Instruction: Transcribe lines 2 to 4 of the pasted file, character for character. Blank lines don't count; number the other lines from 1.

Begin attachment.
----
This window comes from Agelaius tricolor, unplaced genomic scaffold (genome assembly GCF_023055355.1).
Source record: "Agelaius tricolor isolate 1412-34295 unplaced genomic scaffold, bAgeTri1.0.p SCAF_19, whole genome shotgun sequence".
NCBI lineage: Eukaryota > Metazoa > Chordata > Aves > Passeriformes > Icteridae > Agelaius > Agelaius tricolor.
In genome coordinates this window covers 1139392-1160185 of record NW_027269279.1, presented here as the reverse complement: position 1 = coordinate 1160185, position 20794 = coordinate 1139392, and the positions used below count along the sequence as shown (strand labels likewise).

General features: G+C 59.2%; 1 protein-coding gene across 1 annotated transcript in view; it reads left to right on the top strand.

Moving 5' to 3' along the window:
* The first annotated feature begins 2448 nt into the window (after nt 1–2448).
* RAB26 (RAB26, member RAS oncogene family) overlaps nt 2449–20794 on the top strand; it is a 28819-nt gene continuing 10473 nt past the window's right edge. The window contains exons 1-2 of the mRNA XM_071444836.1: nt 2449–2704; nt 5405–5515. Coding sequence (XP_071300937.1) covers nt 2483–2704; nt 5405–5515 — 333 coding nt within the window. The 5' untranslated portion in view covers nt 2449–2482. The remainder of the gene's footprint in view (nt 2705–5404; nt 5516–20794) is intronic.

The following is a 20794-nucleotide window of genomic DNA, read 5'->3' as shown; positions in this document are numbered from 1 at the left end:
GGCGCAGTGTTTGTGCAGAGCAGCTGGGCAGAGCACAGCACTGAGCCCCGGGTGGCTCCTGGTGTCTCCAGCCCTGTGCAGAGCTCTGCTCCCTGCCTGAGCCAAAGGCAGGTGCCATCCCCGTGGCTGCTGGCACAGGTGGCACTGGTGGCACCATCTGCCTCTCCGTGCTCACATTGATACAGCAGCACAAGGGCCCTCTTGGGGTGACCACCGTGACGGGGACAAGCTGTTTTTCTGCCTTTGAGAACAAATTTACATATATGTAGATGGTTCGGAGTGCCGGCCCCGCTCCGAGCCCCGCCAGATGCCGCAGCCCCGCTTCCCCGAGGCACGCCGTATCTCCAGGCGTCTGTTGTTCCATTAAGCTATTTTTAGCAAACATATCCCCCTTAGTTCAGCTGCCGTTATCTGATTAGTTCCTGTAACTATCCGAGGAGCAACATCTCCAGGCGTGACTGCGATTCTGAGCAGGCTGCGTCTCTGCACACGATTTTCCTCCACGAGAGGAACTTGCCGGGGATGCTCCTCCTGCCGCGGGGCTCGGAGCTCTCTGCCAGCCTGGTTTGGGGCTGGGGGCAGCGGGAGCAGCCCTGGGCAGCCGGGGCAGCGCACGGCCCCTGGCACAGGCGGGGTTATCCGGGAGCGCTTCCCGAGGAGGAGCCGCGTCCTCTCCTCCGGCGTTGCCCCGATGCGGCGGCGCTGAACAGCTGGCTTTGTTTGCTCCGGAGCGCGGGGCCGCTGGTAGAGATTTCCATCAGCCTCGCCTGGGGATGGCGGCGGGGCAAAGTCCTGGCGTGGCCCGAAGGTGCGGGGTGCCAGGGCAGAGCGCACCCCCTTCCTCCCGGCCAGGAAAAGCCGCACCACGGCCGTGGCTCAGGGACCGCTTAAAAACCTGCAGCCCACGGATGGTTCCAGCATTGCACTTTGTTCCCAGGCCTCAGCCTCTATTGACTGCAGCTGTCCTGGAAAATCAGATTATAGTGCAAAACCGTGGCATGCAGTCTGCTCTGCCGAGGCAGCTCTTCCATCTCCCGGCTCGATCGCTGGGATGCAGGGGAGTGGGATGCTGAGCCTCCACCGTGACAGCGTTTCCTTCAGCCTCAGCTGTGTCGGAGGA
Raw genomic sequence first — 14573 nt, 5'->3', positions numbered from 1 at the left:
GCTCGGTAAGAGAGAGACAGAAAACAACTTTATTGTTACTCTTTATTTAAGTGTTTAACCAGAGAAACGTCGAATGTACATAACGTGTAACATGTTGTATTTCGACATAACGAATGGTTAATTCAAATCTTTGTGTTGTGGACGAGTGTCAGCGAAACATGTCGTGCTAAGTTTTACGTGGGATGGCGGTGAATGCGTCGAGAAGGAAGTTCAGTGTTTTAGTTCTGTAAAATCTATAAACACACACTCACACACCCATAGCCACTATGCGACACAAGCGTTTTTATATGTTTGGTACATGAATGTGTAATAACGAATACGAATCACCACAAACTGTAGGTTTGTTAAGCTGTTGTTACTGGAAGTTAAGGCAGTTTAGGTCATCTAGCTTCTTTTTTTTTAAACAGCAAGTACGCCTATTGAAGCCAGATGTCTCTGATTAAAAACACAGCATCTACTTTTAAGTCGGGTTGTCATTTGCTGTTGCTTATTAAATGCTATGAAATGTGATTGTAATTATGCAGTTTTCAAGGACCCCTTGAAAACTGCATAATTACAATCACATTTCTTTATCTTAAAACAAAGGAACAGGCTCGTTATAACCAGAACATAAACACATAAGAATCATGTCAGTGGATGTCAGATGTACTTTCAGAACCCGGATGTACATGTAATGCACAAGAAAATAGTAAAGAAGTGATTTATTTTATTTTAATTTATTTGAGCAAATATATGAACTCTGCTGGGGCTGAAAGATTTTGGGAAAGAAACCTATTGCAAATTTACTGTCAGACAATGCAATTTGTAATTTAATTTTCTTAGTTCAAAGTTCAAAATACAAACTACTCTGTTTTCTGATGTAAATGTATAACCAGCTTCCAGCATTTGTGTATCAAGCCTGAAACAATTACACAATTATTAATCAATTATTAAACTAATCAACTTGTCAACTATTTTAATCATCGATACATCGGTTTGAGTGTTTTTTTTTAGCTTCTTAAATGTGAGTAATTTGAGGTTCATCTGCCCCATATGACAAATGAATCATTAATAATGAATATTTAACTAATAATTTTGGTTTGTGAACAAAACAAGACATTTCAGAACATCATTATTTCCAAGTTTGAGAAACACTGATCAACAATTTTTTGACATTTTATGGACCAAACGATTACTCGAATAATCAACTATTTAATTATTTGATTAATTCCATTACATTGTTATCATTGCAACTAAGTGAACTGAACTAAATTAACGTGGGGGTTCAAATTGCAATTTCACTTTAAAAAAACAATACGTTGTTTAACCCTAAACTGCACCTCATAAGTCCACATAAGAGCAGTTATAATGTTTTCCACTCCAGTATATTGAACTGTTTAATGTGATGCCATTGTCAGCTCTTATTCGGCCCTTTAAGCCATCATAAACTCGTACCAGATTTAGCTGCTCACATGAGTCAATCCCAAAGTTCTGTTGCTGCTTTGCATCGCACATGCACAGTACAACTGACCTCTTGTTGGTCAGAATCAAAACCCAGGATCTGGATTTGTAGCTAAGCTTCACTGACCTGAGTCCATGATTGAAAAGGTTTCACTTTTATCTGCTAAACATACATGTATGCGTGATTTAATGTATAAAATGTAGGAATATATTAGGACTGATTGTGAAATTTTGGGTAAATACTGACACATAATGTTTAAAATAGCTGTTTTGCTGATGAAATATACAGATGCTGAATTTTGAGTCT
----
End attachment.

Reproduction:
Source record: "Agelaius tricolor isolate 1412-34295 unplaced genomic scaffold, bAgeTri1.0.p SCAF_19, whole genome shotgun sequence".
NCBI lineage: Eukaryota > Metazoa > Chordata > Aves > Passeriformes > Icteridae > Agelaius > Agelaius tricolor.
In genome coordinates this window covers 1139392-1160185 of record NW_027269279.1, presented here as the reverse complement: position 1 = coordinate 1160185, position 20794 = coordinate 1139392, and the positions used below count along the sequence as shown (strand labels likewise).